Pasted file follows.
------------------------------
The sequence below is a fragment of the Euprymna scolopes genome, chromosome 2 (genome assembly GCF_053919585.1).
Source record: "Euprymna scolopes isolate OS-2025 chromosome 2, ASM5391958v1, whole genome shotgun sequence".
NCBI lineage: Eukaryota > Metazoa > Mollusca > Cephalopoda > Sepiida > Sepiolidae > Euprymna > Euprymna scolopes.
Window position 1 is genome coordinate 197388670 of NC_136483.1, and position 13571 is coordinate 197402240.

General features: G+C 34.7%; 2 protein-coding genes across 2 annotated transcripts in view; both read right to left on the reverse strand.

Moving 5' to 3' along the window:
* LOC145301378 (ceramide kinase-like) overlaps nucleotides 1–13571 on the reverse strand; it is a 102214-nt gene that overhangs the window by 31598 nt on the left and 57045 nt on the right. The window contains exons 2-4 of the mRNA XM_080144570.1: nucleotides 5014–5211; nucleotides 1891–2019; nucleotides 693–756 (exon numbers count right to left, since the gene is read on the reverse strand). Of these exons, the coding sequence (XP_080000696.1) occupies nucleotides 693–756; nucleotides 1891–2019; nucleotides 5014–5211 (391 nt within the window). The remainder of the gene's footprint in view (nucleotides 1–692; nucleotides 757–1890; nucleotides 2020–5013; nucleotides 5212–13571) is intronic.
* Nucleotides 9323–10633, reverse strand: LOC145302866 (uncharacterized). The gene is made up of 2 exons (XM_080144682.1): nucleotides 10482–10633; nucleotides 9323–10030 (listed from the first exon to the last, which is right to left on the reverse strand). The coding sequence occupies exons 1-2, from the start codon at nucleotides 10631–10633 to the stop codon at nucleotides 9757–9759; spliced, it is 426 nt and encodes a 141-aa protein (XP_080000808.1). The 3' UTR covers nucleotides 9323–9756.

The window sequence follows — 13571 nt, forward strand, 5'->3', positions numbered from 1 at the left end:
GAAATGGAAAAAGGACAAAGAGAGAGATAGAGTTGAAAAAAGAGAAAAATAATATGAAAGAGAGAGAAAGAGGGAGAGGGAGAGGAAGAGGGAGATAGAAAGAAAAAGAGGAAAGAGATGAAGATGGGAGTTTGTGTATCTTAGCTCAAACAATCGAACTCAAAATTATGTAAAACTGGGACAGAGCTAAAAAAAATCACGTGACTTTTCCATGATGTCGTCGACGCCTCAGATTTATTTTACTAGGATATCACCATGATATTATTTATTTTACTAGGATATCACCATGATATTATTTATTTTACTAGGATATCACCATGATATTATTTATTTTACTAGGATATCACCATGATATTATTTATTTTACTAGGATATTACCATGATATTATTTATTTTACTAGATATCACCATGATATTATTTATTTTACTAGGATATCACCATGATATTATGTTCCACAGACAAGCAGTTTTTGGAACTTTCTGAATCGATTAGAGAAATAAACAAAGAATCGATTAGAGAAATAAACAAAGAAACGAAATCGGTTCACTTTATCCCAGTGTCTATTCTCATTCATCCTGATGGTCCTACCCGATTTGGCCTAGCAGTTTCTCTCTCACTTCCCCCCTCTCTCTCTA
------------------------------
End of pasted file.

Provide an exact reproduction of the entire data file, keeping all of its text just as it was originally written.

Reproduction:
The sequence below is a fragment of the Euprymna scolopes genome, chromosome 2 (genome assembly GCF_053919585.1).
Source record: "Euprymna scolopes isolate OS-2025 chromosome 2, ASM5391958v1, whole genome shotgun sequence".
NCBI lineage: Eukaryota > Metazoa > Mollusca > Cephalopoda > Sepiida > Sepiolidae > Euprymna > Euprymna scolopes.
Window position 1 is genome coordinate 197388670 of NC_136483.1, and position 13571 is coordinate 197402240.

General features: G+C 34.7%; 2 protein-coding genes across 2 annotated transcripts in view; both read right to left on the reverse strand.

Moving 5' to 3' along the window:
* LOC145301378 (ceramide kinase-like) overlaps nucleotides 1–13571 on the reverse strand; it is a 102214-nt gene that overhangs the window by 31598 nt on the left and 57045 nt on the right. The window contains exons 2-4 of the mRNA XM_080144570.1: nucleotides 5014–5211; nucleotides 1891–2019; nucleotides 693–756 (exon numbers count right to left, since the gene is read on the reverse strand). Of these exons, the coding sequence (XP_080000696.1) occupies nucleotides 693–756; nucleotides 1891–2019; nucleotides 5014–5211 (391 nt within the window). The remainder of the gene's footprint in view (nucleotides 1–692; nucleotides 757–1890; nucleotides 2020–5013; nucleotides 5212–13571) is intronic.
* Nucleotides 9323–10633, reverse strand: LOC145302866 (uncharacterized). The gene is made up of 2 exons (XM_080144682.1): nucleotides 10482–10633; nucleotides 9323–10030 (listed from the first exon to the last, which is right to left on the reverse strand). The coding sequence occupies exons 1-2, from the start codon at nucleotides 10631–10633 to the stop codon at nucleotides 9757–9759; spliced, it is 426 nt and encodes a 141-aa protein (XP_080000808.1). The 3' UTR covers nucleotides 9323–9756.

The window sequence follows — 13571 nt, forward strand, 5'->3', positions numbered from 1 at the left end:
GAAATGGAAAAAGGACAAAGAGAGAGATAGAGTTGAAAAAAGAGAAAAATAATATGAAAGAGAGAGAAAGAGGGAGAGGGAGAGGAAGAGGGAGATAGAAAGAAAAAGAGGAAAGAGATGAAGATGGGAGTTTGTGTATCTTAGCTCAAACAATCGAACTCAAAATTATGTAAAACTGGGACAGAGCTAAAAAAAATCACGTGACTTTTCCATGATGTCGTCGACGCCTCAGATTTATTTTACTAGGATATCACCATGATATTATTTATTTTACTAGGATATCACCATGATATTATTTATTTTACTAGGATATCACCATGATATTATTTATTTTACTAGGATATCACCATGATATTATTTATTTTACTAGGATATTACCATGATATTATTTATTTTACTAGATATCACCATGATATTATTTATTTTACTAGGATATCACCATGATATTATGTTCCACAGACAAGCAGTTTTTGGAACTTTCTGAATCGATTAGAGAAATAAACAAAGAATCGATTAGAGAAATAAACAAAGAAACGAAATCGGTTCACTTTATCCCAGTGTCTATTCTCATTCATCCTGATGGTCCTACCCGATTTGGCCTAGCAGTTTCTCTCTCACTTCCCCCCTCTCTCTCTA